Does London need a new accessibility tool for public transport?


  • Jan Scheurer RMIT University
  • Enrica Papa University of Westminster


Accessibility planning, Public transport, Urban intensification, London




Both in a UK and an international context, London has frequently pioneered innovative approaches to transport policy throughout its history. From the world’s first underground railway in 1863 to the introduction of central area congestion charging in the 2000s, such innovations have typically addressed development pressures and spatial constraints that manifested sooner and more drastically in London than in smaller and perhaps slower-growing peer cities elsewhere in Europe. Simultaneously, this local evolutionary edge in transport planning has long coexisted uneasily with a national policy environment described as incoherent and beholden by dogma (Wolmar, 2016) and erroneously focussed on reducing travel times rather than the facilitation of economic development (Metz, 2016).

London’s public transport network is characterised by a plethora of legacy rail infrastructure distributed unevenly over the metropolitan area, and a bus network whose operational input exceeds that of any other developed city the authors are aware of. This results both in a near-ubiquitous presence of frequent public transport travel opportunities and in gaping spatial and operational inefficiencies. Applying the Spatial Network Analysis for Multimodal Urban Transport Systems (SNAMUTS) tool (Curtis and Scheurer, 2016) in a megacity for the first time, this contribution will show how these strengths and shortfalls can be mapped and quantified in geographical detail. The intention is to make a critical complementary contribution to existing accessibility tools such as Space Syntax, pioneered in London but criticised for neglecting the role of public transport (Curtis and Scheurer, 2010), and  the  Public Transport Accessibility Levels (PTAL), developed and used extensively by the GLA metropolitan transport authority and the London Boroughs but lacking a network-level perspective that could capture and evoke policy responses to the extraordinary pressures experienced by a heavily used public transport system in the context of rapid urban intensification.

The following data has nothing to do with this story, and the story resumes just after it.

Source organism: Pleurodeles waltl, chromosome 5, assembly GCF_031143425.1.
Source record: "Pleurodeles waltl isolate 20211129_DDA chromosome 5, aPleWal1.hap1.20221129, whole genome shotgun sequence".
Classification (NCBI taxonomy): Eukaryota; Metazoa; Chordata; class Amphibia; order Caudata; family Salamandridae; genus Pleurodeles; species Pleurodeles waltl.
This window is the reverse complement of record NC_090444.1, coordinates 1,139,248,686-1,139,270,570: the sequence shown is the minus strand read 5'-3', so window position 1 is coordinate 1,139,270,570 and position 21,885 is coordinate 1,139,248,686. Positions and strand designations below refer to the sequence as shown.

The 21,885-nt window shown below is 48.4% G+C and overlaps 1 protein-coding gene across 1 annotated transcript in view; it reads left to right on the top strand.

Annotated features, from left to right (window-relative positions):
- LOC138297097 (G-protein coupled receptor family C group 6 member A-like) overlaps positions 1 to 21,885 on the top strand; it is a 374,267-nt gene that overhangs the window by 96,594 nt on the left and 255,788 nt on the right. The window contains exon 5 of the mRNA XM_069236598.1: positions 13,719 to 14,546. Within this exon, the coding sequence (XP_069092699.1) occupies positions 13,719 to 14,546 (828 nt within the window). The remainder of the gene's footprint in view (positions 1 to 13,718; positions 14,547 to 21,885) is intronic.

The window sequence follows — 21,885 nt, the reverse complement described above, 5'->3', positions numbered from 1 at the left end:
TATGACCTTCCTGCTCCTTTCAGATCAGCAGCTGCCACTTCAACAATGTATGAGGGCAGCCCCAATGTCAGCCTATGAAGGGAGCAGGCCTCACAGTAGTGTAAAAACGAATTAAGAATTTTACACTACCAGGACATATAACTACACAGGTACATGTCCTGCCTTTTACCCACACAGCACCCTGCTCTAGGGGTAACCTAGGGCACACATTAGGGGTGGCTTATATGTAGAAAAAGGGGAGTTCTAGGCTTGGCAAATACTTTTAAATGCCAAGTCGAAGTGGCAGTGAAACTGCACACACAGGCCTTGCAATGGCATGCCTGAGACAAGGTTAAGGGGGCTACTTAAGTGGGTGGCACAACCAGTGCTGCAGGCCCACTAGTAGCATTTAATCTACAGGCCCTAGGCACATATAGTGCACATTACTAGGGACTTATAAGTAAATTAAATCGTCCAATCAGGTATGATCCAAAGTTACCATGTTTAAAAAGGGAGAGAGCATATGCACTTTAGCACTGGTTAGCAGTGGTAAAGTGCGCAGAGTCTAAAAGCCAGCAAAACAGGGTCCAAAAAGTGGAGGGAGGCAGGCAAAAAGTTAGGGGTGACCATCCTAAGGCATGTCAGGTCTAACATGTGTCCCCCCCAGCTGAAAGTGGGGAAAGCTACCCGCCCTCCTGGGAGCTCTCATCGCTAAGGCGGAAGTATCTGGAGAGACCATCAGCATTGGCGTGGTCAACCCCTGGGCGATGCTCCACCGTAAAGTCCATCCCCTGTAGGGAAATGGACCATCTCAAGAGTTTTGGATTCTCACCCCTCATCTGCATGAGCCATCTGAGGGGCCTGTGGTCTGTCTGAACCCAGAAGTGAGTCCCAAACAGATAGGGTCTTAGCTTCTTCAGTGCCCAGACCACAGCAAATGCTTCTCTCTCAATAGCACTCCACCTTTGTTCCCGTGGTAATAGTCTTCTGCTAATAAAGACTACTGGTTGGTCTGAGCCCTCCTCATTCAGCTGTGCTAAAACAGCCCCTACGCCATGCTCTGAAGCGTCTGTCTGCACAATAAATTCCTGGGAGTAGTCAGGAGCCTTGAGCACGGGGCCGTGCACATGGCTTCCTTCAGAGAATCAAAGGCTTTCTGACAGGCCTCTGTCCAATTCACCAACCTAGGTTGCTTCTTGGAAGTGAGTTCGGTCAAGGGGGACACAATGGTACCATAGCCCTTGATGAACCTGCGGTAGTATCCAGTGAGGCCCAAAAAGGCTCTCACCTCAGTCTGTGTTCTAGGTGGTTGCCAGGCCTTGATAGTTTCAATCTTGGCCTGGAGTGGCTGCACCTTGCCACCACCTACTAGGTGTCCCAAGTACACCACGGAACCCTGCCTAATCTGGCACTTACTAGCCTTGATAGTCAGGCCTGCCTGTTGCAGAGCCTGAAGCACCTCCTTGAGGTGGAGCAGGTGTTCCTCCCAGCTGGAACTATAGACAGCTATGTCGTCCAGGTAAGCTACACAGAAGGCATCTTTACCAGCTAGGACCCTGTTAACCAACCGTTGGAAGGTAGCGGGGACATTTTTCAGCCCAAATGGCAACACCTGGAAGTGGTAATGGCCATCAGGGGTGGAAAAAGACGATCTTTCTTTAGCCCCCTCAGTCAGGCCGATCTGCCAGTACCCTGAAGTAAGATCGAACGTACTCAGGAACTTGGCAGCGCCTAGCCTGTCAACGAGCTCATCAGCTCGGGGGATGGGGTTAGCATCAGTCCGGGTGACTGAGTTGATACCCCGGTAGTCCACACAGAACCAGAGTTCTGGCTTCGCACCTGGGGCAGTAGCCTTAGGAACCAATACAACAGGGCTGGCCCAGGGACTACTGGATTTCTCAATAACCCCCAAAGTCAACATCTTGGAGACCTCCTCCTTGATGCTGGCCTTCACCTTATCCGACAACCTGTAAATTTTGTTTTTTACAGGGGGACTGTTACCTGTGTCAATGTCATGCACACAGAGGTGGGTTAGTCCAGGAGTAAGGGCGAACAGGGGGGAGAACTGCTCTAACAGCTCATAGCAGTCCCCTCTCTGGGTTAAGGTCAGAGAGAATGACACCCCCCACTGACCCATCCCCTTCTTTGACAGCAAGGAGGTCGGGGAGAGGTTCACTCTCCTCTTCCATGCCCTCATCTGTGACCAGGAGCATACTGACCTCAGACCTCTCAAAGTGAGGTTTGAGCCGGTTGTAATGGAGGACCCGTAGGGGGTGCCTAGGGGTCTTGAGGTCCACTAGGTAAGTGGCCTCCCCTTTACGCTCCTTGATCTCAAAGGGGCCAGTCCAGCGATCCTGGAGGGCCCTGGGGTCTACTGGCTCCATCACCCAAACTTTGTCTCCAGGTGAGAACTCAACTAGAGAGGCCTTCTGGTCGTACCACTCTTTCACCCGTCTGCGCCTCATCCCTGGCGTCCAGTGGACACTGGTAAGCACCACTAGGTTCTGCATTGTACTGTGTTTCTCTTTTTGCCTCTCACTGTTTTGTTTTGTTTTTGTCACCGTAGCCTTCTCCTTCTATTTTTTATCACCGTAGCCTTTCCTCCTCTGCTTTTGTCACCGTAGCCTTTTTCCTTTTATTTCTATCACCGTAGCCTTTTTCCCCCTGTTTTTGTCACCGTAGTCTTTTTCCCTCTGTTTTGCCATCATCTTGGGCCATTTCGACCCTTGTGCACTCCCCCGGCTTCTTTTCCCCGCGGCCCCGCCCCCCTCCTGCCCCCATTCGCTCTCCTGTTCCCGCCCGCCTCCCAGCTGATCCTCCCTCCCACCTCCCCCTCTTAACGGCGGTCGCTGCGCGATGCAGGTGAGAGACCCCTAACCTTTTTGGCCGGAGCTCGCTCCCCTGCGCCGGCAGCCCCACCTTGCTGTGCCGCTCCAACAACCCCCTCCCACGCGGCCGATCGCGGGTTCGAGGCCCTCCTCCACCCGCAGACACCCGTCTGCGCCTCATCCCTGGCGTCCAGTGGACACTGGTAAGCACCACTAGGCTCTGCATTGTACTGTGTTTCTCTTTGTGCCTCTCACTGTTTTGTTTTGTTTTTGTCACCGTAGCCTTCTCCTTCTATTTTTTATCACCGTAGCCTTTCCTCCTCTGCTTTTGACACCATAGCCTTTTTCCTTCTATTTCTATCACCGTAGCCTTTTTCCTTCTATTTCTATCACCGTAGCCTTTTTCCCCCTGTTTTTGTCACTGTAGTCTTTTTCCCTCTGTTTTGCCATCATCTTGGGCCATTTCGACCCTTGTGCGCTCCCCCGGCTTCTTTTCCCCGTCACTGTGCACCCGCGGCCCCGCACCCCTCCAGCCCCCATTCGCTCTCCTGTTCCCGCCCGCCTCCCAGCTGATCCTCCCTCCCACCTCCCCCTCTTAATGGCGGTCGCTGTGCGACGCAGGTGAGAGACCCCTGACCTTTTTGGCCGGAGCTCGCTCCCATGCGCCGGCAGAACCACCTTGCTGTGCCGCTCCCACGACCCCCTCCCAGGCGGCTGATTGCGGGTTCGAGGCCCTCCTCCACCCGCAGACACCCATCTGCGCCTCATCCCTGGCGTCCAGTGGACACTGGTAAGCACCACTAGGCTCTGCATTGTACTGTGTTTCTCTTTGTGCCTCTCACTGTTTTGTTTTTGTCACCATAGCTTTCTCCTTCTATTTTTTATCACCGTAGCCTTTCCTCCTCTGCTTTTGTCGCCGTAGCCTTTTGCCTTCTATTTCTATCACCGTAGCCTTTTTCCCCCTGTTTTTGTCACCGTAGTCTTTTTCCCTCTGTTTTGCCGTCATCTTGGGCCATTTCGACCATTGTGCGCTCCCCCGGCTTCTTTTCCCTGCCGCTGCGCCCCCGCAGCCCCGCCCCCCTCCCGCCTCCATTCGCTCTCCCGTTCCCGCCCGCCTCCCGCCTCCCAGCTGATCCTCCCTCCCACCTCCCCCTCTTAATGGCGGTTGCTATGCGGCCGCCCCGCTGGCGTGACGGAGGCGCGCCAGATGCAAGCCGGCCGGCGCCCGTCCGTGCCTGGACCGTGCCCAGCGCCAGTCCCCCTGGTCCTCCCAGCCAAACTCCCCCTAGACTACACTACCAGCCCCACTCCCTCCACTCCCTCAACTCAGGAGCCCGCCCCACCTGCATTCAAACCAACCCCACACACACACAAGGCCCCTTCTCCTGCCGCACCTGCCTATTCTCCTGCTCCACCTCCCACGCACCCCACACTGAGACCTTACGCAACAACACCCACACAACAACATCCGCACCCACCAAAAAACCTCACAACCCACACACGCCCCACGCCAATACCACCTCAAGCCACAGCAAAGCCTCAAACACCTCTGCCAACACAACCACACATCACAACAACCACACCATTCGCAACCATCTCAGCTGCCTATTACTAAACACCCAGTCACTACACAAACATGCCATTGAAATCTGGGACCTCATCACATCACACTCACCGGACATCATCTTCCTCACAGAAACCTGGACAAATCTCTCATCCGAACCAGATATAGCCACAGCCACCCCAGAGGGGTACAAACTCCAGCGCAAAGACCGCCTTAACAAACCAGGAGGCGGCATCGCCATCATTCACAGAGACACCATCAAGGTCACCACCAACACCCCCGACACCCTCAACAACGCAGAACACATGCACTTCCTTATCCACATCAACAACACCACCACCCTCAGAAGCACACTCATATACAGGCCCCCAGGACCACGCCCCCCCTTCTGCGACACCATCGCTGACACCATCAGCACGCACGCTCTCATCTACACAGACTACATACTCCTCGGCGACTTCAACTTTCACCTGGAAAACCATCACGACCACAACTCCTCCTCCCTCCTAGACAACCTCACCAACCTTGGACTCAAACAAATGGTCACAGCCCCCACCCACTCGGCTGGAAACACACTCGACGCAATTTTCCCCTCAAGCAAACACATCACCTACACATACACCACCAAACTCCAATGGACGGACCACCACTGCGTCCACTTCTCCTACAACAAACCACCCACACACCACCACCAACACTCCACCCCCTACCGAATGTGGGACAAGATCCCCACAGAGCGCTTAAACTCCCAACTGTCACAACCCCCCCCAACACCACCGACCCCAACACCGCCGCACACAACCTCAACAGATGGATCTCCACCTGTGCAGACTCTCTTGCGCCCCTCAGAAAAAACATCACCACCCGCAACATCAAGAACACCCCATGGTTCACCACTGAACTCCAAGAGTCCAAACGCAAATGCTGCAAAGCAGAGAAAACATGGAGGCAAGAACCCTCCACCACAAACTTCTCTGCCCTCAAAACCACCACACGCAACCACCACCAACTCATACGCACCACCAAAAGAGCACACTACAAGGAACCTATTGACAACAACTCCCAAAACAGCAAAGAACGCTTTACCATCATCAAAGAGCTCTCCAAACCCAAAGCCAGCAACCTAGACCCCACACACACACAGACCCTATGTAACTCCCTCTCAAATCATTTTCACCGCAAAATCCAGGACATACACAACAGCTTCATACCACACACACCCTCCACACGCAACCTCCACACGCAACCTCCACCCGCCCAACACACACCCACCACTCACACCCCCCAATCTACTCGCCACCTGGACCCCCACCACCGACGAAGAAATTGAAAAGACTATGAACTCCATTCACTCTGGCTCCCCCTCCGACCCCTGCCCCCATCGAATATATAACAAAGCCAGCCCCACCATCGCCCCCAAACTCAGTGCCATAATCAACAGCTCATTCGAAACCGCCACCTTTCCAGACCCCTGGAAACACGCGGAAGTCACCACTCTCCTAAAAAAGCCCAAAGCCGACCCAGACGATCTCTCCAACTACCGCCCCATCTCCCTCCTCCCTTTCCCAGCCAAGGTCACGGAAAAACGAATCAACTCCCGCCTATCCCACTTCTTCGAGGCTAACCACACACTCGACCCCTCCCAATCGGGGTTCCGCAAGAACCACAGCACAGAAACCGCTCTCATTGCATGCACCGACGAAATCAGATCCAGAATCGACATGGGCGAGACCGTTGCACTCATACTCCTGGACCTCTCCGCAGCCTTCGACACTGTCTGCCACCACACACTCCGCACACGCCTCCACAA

Author Biography

  • Enrica Papa, University of Westminster

    Reader in Transport Planning

    School of Architecture and Cities 


Curtis C, Scheurer J (2010) Planning for Sustainable Accessibility: Developing tools to aid discussion and decision-making. Progress in Planning, Vol 74, pp 53–106

Curtis C, Scheurer J (2016) Planning for Public Transport Accessibility. An International Sourcebook. Routledge, Oxon, UK

Metz D (2016) Travel Fast or Smart? A manifesto for an intelligent transport policy. London Publishing Partnership, London, UK

Wolmar C (2016) Are Trams Socialist? Why Britain has no transport policy. London Publishing Partnership, London, UK